In all the excitement of Liverpool winning another game of football at the weekend a potentially big story coming out of America went slightly under the radar.
That Liverpool Football Club are potentially up for sale, if the right offer comes along. The right offer being something close to $2bn. I believe in the trade that is known as an “eye-watering” amount.
Of course, it might have not received much traction because it was instantly denied by Fenway Sports Group, the investment group that currently own Liverpool. They described the New York Post story as “unfounded speculation”.
Yet there remains a suspicion that Liverpool Football Club might be available for the right offer and buyer.
This story pops up too much for it to be completely unfounded, with the sale amount always fairly specific and fairly consistent. That amount being a hell of a lot more than what they paid.
That isn’t to say that FSG have slapped a price tag on Liverpool (sorry, all the cliché’s are coming out here). Just that it is currently owned by an investment group and the point of investment groups are to make money for their shareholders, of which there are thought to be around 20.
At some point at least some of these investors will want to cash in – the question is, when.
Between them John Henry, the principal owner of FSG, and Michael Gordon, who probably has the most involvement day to day in Liverpool, are said to own over 50% of FSG, so hold the most sway in the future of all the organisations investments.
They say they are committed to winning and, given their continued success at Boston Red Sox after one of the longest droughts in baseball history, they should be largely taken at their word.
But the question is, how long they believe winning to be possible with Liverpool and how big the offers might get before they start to get twitchy?
It might be a coincidence that the latest rumours came in the same week as the Financial Fair Play leaks around Manchester City, but FFP has been an issue hanging over Liverpool throughout FSG’s ownership.
It is obvious that the plan was never to spend wildly, but to spend smarter, and grow the under-performing commercial operation to allow the club to punch their weight more in the transfer market.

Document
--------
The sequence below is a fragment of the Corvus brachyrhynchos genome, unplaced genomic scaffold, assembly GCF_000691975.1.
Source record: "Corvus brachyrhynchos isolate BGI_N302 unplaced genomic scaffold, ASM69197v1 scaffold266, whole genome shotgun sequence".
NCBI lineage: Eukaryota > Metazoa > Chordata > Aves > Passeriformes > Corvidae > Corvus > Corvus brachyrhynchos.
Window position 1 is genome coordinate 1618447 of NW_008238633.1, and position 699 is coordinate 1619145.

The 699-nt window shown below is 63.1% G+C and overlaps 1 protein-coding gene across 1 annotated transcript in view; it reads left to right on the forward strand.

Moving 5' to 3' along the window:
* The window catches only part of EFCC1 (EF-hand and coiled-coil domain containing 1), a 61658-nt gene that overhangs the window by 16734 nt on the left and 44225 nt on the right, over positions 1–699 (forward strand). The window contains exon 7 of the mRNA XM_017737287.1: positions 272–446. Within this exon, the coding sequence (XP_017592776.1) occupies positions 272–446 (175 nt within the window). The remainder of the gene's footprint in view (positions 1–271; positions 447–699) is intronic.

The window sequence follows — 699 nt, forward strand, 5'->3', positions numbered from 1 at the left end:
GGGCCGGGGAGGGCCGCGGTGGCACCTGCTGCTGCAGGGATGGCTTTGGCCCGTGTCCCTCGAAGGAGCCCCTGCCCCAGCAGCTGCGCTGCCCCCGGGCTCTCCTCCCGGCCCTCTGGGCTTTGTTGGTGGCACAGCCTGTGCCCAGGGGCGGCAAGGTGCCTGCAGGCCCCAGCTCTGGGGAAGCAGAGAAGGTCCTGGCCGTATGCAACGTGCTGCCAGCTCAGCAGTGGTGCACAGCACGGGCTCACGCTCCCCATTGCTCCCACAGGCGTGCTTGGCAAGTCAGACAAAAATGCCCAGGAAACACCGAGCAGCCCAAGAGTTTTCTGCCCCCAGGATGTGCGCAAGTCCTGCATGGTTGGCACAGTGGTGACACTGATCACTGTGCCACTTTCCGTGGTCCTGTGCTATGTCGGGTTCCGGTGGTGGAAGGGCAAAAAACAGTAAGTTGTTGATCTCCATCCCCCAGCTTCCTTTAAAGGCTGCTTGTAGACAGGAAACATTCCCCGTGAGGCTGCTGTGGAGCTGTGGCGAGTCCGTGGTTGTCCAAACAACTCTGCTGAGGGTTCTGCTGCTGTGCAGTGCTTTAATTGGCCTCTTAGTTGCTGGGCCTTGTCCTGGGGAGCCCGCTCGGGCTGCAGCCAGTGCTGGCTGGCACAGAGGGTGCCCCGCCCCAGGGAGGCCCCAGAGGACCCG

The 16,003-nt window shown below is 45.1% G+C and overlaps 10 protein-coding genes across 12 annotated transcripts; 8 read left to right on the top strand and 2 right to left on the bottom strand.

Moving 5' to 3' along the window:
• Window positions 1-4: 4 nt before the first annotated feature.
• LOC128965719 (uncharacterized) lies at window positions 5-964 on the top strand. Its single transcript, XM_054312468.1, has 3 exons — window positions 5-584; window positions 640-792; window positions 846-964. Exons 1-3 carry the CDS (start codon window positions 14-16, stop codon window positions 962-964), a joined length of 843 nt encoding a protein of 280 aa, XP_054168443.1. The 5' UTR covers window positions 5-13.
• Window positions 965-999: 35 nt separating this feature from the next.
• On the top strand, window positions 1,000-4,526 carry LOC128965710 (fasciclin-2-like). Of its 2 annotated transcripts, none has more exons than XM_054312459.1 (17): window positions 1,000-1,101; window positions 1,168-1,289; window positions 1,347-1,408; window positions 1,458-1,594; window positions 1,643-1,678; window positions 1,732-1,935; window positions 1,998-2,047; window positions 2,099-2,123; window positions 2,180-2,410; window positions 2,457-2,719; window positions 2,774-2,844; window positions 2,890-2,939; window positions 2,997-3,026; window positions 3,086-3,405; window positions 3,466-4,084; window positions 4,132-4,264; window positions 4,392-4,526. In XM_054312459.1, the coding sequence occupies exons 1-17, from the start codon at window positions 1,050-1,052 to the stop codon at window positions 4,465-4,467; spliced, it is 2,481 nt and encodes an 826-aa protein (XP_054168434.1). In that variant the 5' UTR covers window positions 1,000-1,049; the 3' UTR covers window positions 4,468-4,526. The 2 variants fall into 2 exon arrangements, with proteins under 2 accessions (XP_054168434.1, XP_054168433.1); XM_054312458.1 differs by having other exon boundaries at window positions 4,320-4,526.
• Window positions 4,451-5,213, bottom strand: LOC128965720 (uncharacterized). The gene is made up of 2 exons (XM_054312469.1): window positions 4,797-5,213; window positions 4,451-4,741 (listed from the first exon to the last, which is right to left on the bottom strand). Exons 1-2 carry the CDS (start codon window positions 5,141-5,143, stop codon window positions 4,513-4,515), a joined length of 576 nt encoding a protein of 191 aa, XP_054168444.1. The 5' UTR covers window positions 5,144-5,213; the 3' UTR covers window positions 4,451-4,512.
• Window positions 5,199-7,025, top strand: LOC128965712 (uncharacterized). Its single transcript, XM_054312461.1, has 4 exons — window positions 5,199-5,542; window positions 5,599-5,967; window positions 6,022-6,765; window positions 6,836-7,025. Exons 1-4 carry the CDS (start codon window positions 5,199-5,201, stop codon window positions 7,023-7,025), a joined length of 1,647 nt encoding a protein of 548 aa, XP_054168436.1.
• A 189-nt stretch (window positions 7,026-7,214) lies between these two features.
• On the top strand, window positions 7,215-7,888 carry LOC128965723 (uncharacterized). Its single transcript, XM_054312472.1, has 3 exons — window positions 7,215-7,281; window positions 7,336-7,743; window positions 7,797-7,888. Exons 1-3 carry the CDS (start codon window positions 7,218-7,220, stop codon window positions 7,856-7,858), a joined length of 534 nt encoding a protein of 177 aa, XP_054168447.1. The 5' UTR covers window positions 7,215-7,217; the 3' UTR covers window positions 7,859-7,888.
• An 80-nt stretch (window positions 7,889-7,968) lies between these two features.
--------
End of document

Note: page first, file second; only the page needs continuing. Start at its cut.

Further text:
But, for this to be successful it sort of needed the other clubs to play ball too. Which it seems they very much have not.
Back in 2013 John Henry, in a rare interview about Liverpool Football Club, said of FFP “It is very important from our perspective that UEFA is successful in implementing Financial Fair Play. It is a key element. Are they determined to implement it? We don’t know.”
I would imagine now John Henry would feel he has a firm answer to that question.
UEFA either haven’t had enough ability or desire to implement their own rules and punish law breakers accordingly.
So where does that leave the ownership?
Arguably in a strange position where they have the team and manager they always wanted, but with a feeling that it might not be enough. It seems strange to be so defeatist, when Liverpool have spent the last six months qualifying for a Champions League Final and then making their best ever start in the Premier League era.
Certainly, the fans will continue to dream anything is possible. But for the owners I am sure they will be waiting to see what happens next. Whether UEFA and FFP becomes stronger or weaker as a result of these leaks.
Will clubs and UEFA rally round or give up?
For all the positive things FSG have done, improving the stadium, attempting to improve relationships between the club and fans as well as the local community and getting Jurgen Klopp, the trophy haul under their stewardship sits at one League Cup, under Kenny Dalglish six years ago.
They took over a bit of a mess, admittedly, but this is the bit where the hard work and years of ground work was meant to pay off.
Yet is seems to be getting harder than ever to win anything. As Liverpool improve the target seems to get further away.
This next period feels crucial in FSG’s ownership and how they are remembered and it will also test their resolve. As long as they money in football is rising and they feel there is a chance of winning, they are likely to stay.
But if football becomes even more of a game of who can get the richest Sheik, then these offers might start to get more tempting and this “passive sales process” they are said to be running might just become a more active one.